Home’s ‘league of Blind Voters’ Will Perform Civic Duty Today
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Home’s ‘league of Blind Voters’ Will Perform Civic Duty Today

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The inalienable right of every American citizen to participate in his government by the expression of the ballot is in no way impaired by blindness. At least not for the fourteen members of the “League of Blind Voters,” comprising the voting inmates of the Home of the New York Guild for the Jewish Blind. Tomorrow a bus will leave their Yonkers home for the polling place and members of the league will express their choices in the gubernatorial and local contests.

It is not much of a league as numbers go, what with only fourteen members, and it is not much of a league as formality goes, there being no officers or directors, and no scheduled meetings. All year round the “league” remains dormant and almost forgotten, but as election day approaches it suddenly takes form and convenes at any and odd moments.

The radio, that heaven-sent gift to the blind, more often that not hurls the “league” into sudden session, and into spirited and prolonged discussion. Candidates’ speeches, which are often wasted on thin air as those possessed of light turn their radios off as they depart for the movies, are listened to religiously by the blind. For the radio is the newspaper of the blind, a supplement to the all too infrequent second-hand newspaper reading they get.

In the Home, the land of perpetual conversation are wa### some of the fiercest and most partisan political discussions. But these conclaves are always in secrecy. The outsider who approaches within hearing of these discussions immediately silences them. It is as though the blind were holding a political caucaus of their own. They will not discuss politics, your reporter learned; their choices are strictly a matter for the ballot.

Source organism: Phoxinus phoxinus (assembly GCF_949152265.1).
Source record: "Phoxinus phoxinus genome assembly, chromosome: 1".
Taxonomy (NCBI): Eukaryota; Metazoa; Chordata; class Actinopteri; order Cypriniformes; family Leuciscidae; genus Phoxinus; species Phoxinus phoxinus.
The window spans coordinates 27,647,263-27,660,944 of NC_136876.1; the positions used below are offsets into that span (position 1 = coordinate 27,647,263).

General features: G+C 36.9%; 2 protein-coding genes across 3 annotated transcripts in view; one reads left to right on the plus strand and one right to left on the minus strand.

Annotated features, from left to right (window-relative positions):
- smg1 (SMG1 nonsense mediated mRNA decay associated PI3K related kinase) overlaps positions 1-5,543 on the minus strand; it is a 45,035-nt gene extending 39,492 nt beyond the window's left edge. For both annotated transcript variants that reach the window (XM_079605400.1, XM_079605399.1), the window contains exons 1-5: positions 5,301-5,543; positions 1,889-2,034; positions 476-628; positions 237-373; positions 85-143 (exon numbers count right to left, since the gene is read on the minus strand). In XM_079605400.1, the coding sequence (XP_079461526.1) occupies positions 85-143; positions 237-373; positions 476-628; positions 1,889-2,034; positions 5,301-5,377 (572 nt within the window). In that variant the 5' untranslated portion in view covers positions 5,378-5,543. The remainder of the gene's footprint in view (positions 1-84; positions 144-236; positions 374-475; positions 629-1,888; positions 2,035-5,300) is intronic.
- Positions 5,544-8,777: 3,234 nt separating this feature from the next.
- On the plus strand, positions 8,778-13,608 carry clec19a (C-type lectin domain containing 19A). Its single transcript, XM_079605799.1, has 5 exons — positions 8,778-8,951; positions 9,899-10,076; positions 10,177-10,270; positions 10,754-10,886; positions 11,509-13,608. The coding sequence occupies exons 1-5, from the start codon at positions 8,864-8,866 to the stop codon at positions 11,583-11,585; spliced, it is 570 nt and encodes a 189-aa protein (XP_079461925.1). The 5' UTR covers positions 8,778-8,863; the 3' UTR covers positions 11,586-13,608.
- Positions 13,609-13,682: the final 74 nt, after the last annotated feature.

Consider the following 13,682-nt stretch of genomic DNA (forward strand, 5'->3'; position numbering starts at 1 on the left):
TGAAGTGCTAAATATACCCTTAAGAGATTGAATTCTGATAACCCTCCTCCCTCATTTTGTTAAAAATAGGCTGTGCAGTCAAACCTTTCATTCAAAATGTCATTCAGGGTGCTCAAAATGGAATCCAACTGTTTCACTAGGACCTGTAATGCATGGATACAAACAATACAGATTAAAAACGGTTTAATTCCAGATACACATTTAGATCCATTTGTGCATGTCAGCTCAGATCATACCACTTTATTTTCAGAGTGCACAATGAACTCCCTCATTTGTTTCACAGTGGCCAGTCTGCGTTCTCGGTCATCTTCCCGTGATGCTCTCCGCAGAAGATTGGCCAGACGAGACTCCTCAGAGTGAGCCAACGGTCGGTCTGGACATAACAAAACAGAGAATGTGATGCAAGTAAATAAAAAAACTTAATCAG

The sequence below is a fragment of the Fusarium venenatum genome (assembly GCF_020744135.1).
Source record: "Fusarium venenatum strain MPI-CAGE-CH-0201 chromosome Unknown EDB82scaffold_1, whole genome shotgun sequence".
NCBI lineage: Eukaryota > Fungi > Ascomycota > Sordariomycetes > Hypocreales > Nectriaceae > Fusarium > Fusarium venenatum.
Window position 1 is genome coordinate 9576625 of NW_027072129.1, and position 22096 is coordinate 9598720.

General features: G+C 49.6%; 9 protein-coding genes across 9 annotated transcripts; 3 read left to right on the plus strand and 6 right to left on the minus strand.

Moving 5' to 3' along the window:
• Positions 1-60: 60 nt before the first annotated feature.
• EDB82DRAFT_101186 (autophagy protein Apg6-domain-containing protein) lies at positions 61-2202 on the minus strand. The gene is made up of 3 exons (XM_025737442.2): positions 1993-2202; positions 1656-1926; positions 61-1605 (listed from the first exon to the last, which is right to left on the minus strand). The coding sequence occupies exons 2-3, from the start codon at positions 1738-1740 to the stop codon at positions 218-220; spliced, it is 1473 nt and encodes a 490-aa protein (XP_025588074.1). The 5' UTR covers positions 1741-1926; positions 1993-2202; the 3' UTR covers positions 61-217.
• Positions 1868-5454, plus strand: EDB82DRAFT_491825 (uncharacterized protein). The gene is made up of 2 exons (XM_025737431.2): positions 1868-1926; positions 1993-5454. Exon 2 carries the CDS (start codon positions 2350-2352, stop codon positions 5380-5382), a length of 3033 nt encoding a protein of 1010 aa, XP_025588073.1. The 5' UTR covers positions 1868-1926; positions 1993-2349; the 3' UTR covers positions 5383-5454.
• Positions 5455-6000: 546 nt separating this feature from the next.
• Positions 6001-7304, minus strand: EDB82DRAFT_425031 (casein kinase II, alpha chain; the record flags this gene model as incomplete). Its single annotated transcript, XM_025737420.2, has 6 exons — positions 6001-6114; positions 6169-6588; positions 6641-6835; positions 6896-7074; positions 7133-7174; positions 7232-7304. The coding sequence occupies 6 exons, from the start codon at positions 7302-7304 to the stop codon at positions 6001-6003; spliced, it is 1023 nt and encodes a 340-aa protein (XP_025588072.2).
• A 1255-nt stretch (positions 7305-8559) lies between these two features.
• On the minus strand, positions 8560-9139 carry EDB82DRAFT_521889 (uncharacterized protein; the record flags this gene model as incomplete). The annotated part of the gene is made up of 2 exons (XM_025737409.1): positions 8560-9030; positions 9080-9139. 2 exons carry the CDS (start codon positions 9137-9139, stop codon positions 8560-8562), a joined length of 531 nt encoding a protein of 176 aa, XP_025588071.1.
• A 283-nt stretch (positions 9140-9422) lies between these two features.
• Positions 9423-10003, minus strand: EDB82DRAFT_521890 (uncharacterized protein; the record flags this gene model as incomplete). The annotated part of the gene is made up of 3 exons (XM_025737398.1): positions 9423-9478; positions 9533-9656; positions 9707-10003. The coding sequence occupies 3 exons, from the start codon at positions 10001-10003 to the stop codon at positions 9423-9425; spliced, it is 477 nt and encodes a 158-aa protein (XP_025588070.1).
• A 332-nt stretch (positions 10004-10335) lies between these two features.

What the “league” lacks in formality it makes up in maturity. Four of the members are in the fifties, four in the sixties, and two in the seventies. Isaac Merican, a patriarch of seventy-eight, is the dean. The others are Anna Bernard, Rosa Bernstein, Florence Bleendes, Julius Gans, Isaac Guran, James Kalman, Fannie London, Barney Mamet, Regina Nachbar, Benjamin Richmond, Max Roth, Sally Stern and Anna Topolsky.

The particular voting technique of the voters of the “league” is interesting. After their bus conveys them to the polling place, each is accompanied into the voting booth by representatives of the contending political parties, and as he or she expresses a choice, the proper level is pulled down. The voter, in person, then operates the master lever that registers the vote.

In lieu of an election forecast or a straw vote at the Home, “Dean” Merican finally consented to give your reporter a statement: “We have considered,” he said. “We shall vote. May God grant wisdom to our judgment.

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